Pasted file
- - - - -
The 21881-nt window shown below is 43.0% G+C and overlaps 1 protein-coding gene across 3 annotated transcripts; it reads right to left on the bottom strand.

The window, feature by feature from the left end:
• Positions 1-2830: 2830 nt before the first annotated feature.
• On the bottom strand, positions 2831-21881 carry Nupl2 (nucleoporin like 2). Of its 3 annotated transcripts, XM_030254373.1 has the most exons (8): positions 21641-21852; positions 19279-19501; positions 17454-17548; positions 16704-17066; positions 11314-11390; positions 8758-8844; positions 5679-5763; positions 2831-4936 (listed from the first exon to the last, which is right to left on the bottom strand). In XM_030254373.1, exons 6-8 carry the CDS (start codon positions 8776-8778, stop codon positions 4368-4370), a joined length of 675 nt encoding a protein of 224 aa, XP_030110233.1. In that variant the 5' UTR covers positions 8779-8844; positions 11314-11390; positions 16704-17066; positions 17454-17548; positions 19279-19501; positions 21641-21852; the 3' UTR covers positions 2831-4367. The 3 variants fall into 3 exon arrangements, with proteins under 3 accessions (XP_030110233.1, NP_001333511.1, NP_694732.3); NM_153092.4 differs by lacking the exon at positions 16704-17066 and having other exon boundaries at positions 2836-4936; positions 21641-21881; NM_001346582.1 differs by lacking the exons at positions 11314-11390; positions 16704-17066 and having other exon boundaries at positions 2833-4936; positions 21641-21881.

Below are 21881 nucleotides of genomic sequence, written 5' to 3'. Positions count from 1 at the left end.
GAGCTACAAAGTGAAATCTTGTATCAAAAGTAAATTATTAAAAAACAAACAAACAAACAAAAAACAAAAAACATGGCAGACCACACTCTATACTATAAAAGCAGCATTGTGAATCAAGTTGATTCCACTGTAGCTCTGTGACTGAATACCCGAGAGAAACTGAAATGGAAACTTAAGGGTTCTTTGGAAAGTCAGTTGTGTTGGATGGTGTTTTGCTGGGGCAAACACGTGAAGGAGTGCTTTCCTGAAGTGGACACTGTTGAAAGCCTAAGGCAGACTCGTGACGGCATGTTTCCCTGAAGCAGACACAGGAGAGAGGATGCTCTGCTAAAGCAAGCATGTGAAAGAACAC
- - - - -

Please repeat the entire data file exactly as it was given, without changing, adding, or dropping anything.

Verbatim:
The 21881-nt window shown below is 43.0% G+C and overlaps 1 protein-coding gene across 3 annotated transcripts; it reads right to left on the bottom strand.

The window, feature by feature from the left end:
• Positions 1-2830: 2830 nt before the first annotated feature.
• On the bottom strand, positions 2831-21881 carry Nupl2 (nucleoporin like 2). Of its 3 annotated transcripts, XM_030254373.1 has the most exons (8): positions 21641-21852; positions 19279-19501; positions 17454-17548; positions 16704-17066; positions 11314-11390; positions 8758-8844; positions 5679-5763; positions 2831-4936 (listed from the first exon to the last, which is right to left on the bottom strand). In XM_030254373.1, exons 6-8 carry the CDS (start codon positions 8776-8778, stop codon positions 4368-4370), a joined length of 675 nt encoding a protein of 224 aa, XP_030110233.1. In that variant the 5' UTR covers positions 8779-8844; positions 11314-11390; positions 16704-17066; positions 17454-17548; positions 19279-19501; positions 21641-21852; the 3' UTR covers positions 2831-4367. The 3 variants fall into 3 exon arrangements, with proteins under 3 accessions (XP_030110233.1, NP_001333511.1, NP_694732.3); NM_153092.4 differs by lacking the exon at positions 16704-17066 and having other exon boundaries at positions 2836-4936; positions 21641-21881; NM_001346582.1 differs by lacking the exons at positions 11314-11390; positions 16704-17066 and having other exon boundaries at positions 2833-4936; positions 21641-21881.

Below are 21881 nucleotides of genomic sequence, written 5' to 3'. Positions count from 1 at the left end.
GAGCTACAAAGTGAAATCTTGTATCAAAAGTAAATTATTAAAAAACAAACAAACAAACAAAAAACAAAAAACATGGCAGACCACACTCTATACTATAAAAGCAGCATTGTGAATCAAGTTGATTCCACTGTAGCTCTGTGACTGAATACCCGAGAGAAACTGAAATGGAAACTTAAGGGTTCTTTGGAAAGTCAGTTGTGTTGGATGGTGTTTTGCTGGGGCAAACACGTGAAGGAGTGCTTTCCTGAAGTGGACACTGTTGAAAGCCTAAGGCAGACTCGTGACGGCATGTTTCCCTGAAGCAGACACAGGAGAGAGGATGCTCTGCTAAAGCAAGCATGTGAAAGAACAC